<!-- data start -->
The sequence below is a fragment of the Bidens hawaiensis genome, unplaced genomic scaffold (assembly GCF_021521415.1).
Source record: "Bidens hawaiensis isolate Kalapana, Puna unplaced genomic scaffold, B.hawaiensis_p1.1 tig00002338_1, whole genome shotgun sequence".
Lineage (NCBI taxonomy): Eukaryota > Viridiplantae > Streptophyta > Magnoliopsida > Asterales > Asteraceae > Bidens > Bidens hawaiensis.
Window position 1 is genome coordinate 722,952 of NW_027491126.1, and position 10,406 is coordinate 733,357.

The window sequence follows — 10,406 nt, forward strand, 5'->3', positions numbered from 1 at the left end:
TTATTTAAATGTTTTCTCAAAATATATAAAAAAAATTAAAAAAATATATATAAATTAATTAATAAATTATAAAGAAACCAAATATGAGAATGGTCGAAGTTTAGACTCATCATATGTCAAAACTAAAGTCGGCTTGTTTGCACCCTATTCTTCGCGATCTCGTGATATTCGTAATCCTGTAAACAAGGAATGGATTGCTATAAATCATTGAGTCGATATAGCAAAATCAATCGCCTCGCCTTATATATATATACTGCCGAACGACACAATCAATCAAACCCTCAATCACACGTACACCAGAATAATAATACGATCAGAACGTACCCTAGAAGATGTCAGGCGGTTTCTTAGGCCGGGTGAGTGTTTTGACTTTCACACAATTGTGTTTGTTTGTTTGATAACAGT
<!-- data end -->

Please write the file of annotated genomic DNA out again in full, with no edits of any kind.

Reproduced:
The sequence below is a fragment of the Bidens hawaiensis genome, unplaced genomic scaffold (assembly GCF_021521415.1).
Source record: "Bidens hawaiensis isolate Kalapana, Puna unplaced genomic scaffold, B.hawaiensis_p1.1 tig00002338_1, whole genome shotgun sequence".
Lineage (NCBI taxonomy): Eukaryota > Viridiplantae > Streptophyta > Magnoliopsida > Asterales > Asteraceae > Bidens > Bidens hawaiensis.
Window position 1 is genome coordinate 722,952 of NW_027491126.1, and position 10,406 is coordinate 733,357.

The window sequence follows — 10,406 nt, forward strand, 5'->3', positions numbered from 1 at the left end:
TTATTTAAATGTTTTCTCAAAATATATAAAAAAAATTAAAAAAATATATATAAATTAATTAATAAATTATAAAGAAACCAAATATGAGAATGGTCGAAGTTTAGACTCATCATATGTCAAAACTAAAGTCGGCTTGTTTGCACCCTATTCTTCGCGATCTCGTGATATTCGTAATCCTGTAAACAAGGAATGGATTGCTATAAATCATTGAGTCGATATAGCAAAATCAATCGCCTCGCCTTATATATATATACTGCCGAACGACACAATCAATCAAACCCTCAATCACACGTACACCAGAATAATAATACGATCAGAACGTACCCTAGAAGATGTCAGGCGGTTTCTTAGGCCGGGTGAGTGTTTTGACTTTCACACAATTGTGTTTGTTTGTTTGATAACAGT